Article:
In the evening we went to see a Trojan Horse that was located on the waterfront and then took a walk to the bus station to find out the timetable for buses to Behramkale the following day. Kebab and Gozleme was on the menu for Dinner and we were in bed by 23.00, as it had been a long, tiring, emotion filled day.

Deats says:
Thanks Sylvia - you have quite a historic birthday!

Portia - we walked loads, i think it gave a feel for the land and what it must have been like fighting there. Obviously nothing can really compare, but i think it was a good way to see the sıte. Im pleased it didnt rain!
Posted on: Feb 22, 2009
sylviandavid says:
I just read this again... What a good write up.... August 6 is my birthday... big battle in world war I and Hiroshima was bombed in world war II.....
Posted on: Feb 21, 2009
portia says:
A lot of walking? but it seems you saw a lot more. it was a sobering place to visit, and you had good weather too.
Posted on: Feb 21, 2009
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Çanakkale harbour
Çanakkale harbour
Flower on the coatal road near Ece…
Flower on the coatal road near Ec…
Bird stood on the waters edge
Bird stood on the waters edge
Crustaceans ın the rocks on a Gal…
Crustaceans ın the rocks on a Ga…
Beach (Hell Spit) Cemetery
Beach (Hell Spit) Cemetery
Gravestone ın Beach (Hell Spit) C…
Gravestone ın Beach (Hell Spit) …
Gravestones at the Ariburnu Cemete…
Gravestones at the Ariburnu Cemet…
Plugges Plateau Cemetery
Plugges Plateau Cemetery
Lone Pine Cemetery
Lone Pine Cemetery
Graves at Lone Pine Cemetery
Graves at Lone Pine Cemetery
Turkish trenches
Turkish trenches
Mehmet Cavus Monument
Mehmet Cavus Monument
Trojan Horse
Trojan Horse
Clock Tower at Çanakkale
Clock Tower at Çanakkale
“Traveller, halt! The soil you h…
“Traveller, halt! The soil you …
Seagulls at Çanakkale harbour
Seagulls at Çanakkale harbour
Eceabat harbour
Eceabat harbour
Museum at Eceabat harbour
Museum at Eceabat harbour
Monument at Eceabat harbour
Monument at Eceabat harbour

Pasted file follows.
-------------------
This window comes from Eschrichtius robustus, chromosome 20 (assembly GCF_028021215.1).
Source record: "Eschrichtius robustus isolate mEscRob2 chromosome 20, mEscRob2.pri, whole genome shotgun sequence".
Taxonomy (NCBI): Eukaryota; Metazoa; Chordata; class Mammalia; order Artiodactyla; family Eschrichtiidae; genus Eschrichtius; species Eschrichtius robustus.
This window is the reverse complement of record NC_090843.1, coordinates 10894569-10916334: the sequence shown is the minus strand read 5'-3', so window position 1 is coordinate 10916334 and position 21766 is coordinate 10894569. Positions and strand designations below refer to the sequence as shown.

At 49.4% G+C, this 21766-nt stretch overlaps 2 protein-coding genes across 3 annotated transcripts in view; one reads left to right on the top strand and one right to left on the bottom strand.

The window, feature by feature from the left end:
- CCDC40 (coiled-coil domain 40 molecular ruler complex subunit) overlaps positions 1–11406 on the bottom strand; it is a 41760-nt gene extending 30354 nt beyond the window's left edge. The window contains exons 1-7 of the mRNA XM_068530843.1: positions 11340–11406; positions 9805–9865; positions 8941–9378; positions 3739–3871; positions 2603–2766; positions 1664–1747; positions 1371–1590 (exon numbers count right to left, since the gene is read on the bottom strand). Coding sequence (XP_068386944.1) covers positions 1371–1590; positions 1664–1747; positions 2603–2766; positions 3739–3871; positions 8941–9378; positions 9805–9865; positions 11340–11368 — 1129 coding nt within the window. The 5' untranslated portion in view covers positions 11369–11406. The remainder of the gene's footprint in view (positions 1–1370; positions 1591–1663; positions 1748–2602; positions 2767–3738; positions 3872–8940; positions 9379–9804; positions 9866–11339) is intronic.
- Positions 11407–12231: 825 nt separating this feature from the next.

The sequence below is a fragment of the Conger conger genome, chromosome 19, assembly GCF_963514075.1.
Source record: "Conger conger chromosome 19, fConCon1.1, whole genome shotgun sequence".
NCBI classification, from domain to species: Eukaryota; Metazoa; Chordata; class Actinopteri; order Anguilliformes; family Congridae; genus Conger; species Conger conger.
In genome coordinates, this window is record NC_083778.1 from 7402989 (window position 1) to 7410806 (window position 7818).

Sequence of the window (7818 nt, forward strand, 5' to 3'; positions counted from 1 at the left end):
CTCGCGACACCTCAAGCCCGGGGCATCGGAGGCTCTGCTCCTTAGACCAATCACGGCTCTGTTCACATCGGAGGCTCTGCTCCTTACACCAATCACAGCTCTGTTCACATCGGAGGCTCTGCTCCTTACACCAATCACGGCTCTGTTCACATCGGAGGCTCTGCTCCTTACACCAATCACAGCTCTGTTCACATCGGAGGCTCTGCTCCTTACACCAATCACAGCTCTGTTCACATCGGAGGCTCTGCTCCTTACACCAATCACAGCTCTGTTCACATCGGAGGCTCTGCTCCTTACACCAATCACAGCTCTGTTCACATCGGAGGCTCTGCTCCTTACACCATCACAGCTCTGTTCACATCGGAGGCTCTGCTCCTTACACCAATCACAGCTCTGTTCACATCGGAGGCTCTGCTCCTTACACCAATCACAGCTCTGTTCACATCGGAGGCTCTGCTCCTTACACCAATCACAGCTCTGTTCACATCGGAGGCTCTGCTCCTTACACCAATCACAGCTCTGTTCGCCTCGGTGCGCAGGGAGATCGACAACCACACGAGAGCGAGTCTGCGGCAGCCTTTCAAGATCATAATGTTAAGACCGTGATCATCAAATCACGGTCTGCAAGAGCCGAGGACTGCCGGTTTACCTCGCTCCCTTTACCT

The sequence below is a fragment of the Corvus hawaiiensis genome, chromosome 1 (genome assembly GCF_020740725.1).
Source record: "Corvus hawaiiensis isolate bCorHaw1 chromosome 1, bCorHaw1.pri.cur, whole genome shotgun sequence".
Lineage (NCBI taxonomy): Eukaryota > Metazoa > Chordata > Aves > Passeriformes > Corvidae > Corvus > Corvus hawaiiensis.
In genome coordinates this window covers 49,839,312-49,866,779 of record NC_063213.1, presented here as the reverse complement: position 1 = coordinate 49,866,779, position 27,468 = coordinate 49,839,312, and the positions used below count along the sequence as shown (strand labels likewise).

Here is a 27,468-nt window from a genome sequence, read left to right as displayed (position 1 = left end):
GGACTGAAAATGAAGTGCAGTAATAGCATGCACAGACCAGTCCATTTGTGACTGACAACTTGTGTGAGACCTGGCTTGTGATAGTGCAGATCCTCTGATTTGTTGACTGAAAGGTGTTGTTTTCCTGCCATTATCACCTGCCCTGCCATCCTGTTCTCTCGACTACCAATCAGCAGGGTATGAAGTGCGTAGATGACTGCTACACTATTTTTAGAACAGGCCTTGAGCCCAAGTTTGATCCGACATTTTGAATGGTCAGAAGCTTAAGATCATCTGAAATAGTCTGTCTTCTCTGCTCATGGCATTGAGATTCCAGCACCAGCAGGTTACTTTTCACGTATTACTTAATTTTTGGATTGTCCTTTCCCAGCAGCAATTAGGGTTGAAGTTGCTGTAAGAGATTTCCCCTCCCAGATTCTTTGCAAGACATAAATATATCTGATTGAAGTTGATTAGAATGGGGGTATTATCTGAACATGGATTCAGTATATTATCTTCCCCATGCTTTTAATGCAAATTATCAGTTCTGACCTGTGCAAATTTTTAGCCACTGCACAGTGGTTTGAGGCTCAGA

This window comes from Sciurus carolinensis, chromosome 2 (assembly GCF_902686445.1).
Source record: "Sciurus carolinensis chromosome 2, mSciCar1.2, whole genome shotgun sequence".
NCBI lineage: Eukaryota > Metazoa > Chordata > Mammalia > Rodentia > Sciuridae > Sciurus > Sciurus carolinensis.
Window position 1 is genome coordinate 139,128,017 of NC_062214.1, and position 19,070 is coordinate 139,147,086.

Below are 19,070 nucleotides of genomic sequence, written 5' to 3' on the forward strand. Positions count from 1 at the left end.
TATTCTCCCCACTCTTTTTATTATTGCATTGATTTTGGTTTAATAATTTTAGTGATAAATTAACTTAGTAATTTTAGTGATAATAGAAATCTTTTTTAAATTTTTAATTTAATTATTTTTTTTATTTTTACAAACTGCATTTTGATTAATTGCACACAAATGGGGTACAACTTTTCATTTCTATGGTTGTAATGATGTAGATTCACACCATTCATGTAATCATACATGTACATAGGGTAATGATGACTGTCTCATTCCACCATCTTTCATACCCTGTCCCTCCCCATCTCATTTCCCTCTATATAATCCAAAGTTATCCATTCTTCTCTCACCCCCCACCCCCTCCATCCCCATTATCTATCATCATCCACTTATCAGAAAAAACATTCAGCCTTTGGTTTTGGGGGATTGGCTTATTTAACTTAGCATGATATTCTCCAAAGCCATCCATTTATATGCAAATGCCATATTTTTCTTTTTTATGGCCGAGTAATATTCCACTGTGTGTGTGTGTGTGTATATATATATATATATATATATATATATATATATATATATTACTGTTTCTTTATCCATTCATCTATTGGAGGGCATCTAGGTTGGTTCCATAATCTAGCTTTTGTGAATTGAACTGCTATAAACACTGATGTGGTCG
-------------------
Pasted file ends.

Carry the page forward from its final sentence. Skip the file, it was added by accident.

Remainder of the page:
Flowers by the road side
Flowers by the road side
Bullet to the skull - Kabatepe Inf…
Bullet to the skull - Kabatepe In…
Birds stood on the waters edge
Birds stood on the waters edge
Gallipoli Beach
Gallipoli Beach
Gallipoli Beach
Gallipoli Beach
Lıttle bug on the road
Lıttle bug on the road
Gallipoli coastline
Gallipoli coastline
Beach (Hell Spit) Cemetery
Beach (Hell Spit) Cemetery
Beach (Hell Spit) Cemetery
Beach (Hell Spit) Cemetery
Beach (Hell Spit) Cemetery
Beach (Hell Spit) Cemetery
Beach (Hell Spit) Cemetery
Beach (Hell Spit) Cemetery
Ataturks famous words...
Ataturks famous words...
Anzac Cove
Anzac Cove
Me at Anzac Cove
Me at Anzac Cove
Aegean coast
Aegean coast
Boats floating in the Aegean
Boats floating in the Aegean
New Zealand No 2 Outpost
New Zealand No 2 Outpost
Tree near Canterbury Cemetery
Tree near Canterbury Cemetery
Canterbury Cemetery
Canterbury Cemetery
Elegant tree
Elegant tree
Cones on a tree
Cones on a tree
Cemetery by the sea
Cemetery by the sea
Sun trying to break through the cl…
Sun trying to break through the c…
Gallipoli Coastline
Gallipoli Coastline
Lone Pine Cemetery
Lone Pine Cemetery
Statue at 57 Alay (57th Regiment) …
Statue at 57 Alay (57th Regiment)…
Monument at 57 Alay (57th Regiment…
Monument at 57 Alay (57th Regimen…
57 Alay (57th Regiment) Cemetery
57 Alay (57th Regiment) Cemetery
Monument at 57 Alay (57th Regiment…
Monument at 57 Alay (57th Regimen…
57 Alay (57th Regiment) Cemetery
57 Alay (57th Regiment) Cemetery
Trojan Horse
Trojan Horse
Canakkale
photo by: irmayu